“Through Him we have received grace and apostleship for obedience to the faith among all nations for His name.” (Rom. 1:5)
I wonder how many times this Bible verse has been misunderstood and misused in a church context. Paul said that he had received grace and apostleship to bring all nations to the “obedience of the faith”. What do we do? We take this verse and stand on the church platform and announce: “It’s not enough that you believe in Jesus. God wants you to obey”. The implied message is: Not only must you obey God; you must also obey the pastor. Don’t dare to question “God’s anointed”. Don’t think for yourselves, just obey!
It is not uncommon that so called “spiritual leaders” use this, or similar verses, to manipulate their members in order to motivate them to go to church, pay their tithes, and spend a large portion of their spare time and energy on different church activities.
Don’t get me wrong. It is good to be part of a church fellowship, but if the pastor uses Scripture to manipulate the members to “obedience”, it would probably be better for all parties if they all took a long Sabbath rest from church.
The concept of “obedience to the faith” in Romans, is not a legalistic admonishment from Paul to precious believers to disconnect their own understanding or critical thinking, and to accept everything the leader with a capital L says. On the contrary.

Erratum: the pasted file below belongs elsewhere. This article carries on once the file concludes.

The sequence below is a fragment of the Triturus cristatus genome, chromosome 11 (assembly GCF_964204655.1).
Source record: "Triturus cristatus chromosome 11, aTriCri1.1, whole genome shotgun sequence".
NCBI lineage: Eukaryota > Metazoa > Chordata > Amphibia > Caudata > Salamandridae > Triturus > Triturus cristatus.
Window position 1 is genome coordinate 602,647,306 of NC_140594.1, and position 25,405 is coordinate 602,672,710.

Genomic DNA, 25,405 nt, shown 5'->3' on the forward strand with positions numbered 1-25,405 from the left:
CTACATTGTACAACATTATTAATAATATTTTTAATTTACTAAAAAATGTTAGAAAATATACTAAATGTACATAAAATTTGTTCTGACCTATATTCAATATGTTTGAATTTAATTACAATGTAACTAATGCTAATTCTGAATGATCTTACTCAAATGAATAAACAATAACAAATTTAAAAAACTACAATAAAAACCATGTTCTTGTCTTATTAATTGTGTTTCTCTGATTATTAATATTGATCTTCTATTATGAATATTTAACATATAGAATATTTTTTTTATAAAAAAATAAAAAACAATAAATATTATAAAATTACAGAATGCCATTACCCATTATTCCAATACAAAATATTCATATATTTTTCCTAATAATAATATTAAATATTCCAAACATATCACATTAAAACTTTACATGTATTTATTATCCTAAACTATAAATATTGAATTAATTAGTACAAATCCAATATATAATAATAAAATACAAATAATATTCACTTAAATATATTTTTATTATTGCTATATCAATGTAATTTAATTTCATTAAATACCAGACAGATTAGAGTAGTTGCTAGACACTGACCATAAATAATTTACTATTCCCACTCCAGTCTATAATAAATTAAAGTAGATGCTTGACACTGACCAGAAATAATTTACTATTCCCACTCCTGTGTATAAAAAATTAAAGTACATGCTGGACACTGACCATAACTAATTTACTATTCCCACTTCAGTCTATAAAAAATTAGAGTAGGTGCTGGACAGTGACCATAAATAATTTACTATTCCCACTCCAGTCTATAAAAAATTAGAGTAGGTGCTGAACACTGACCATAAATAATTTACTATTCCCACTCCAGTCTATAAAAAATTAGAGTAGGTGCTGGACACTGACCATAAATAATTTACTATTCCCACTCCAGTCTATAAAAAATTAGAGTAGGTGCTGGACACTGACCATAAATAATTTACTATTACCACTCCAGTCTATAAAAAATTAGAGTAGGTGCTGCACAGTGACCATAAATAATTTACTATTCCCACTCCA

Sometimes we understand a concept, or expression, better by knowing its opposite. Throughout the whole book of Romans, the opposite of faith is works of the law. You might probably have heard teaching about that the opposite of faith is fear. There is certainly a truth to that, but in the book or Romans, the opposite of faith is not fear, but works of the law; i.e. legalism.
(1 Jn. 4:18 says that perfect love casts out fear, and thereby one can argue that it is love, and not faith, that is the opposite of fear. However, faith and love are obviously closely connected. When we understand God’s love for us, our faith works, because faith works through God’s love, Gal. 5:6.)
When Paul said that he had received grace and apostleship to bring all peoples to the obedience of the faith, he was not talking about a legalistic obedience, but simply obedience to the teaching of the Gospel – that it is only through faith in Jesus we can have fellowship with God, and not through our own performance.
Obedience to the faith is about renouncing all trust in ourselves and our own righteousness, and instead only trust in Jesus and His finished work on the cross.
Paul says in Ephesians:
8 For by grace you have been saved through faith, and that not of yourselves; it is the gift of God, 9 not of works, lest anyone should boast. (Eph. 2:8-9)
Obedience to the faith is about us refusing to boast in ourselves, and instead only trusting in God’s amazing and unmerited grace.